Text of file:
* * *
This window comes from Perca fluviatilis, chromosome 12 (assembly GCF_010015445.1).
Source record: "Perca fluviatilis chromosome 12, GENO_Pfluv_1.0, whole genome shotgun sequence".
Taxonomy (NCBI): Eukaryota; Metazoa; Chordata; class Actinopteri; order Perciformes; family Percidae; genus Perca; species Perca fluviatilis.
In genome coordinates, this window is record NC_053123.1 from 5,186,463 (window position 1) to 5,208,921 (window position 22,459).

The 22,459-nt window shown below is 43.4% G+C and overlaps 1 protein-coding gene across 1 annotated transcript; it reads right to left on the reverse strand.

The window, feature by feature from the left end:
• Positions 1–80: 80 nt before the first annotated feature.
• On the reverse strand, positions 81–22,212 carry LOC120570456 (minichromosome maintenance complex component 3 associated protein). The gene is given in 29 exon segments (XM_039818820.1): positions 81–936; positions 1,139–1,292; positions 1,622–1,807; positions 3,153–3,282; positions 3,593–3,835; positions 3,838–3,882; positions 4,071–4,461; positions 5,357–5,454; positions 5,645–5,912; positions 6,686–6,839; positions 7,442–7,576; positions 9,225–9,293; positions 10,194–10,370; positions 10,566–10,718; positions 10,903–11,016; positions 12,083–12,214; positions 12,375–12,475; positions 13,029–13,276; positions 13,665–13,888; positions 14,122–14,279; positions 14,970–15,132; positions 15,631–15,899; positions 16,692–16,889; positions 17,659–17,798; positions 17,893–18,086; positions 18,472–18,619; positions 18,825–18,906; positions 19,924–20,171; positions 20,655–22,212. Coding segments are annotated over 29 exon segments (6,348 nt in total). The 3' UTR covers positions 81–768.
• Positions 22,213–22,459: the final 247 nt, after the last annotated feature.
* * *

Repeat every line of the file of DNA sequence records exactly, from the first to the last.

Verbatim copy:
This window comes from Perca fluviatilis, chromosome 12 (assembly GCF_010015445.1).
Source record: "Perca fluviatilis chromosome 12, GENO_Pfluv_1.0, whole genome shotgun sequence".
Taxonomy (NCBI): Eukaryota; Metazoa; Chordata; class Actinopteri; order Perciformes; family Percidae; genus Perca; species Perca fluviatilis.
In genome coordinates, this window is record NC_053123.1 from 5,186,463 (window position 1) to 5,208,921 (window position 22,459).

The 22,459-nt window shown below is 43.4% G+C and overlaps 1 protein-coding gene across 1 annotated transcript; it reads right to left on the reverse strand.

The window, feature by feature from the left end:
• Positions 1–80: 80 nt before the first annotated feature.
• On the reverse strand, positions 81–22,212 carry LOC120570456 (minichromosome maintenance complex component 3 associated protein). The gene is given in 29 exon segments (XM_039818820.1): positions 81–936; positions 1,139–1,292; positions 1,622–1,807; positions 3,153–3,282; positions 3,593–3,835; positions 3,838–3,882; positions 4,071–4,461; positions 5,357–5,454; positions 5,645–5,912; positions 6,686–6,839; positions 7,442–7,576; positions 9,225–9,293; positions 10,194–10,370; positions 10,566–10,718; positions 10,903–11,016; positions 12,083–12,214; positions 12,375–12,475; positions 13,029–13,276; positions 13,665–13,888; positions 14,122–14,279; positions 14,970–15,132; positions 15,631–15,899; positions 16,692–16,889; positions 17,659–17,798; positions 17,893–18,086; positions 18,472–18,619; positions 18,825–18,906; positions 19,924–20,171; positions 20,655–22,212. Coding segments are annotated over 29 exon segments (6,348 nt in total). The 3' UTR covers positions 81–768.
• Positions 22,213–22,459: the final 247 nt, after the last annotated feature.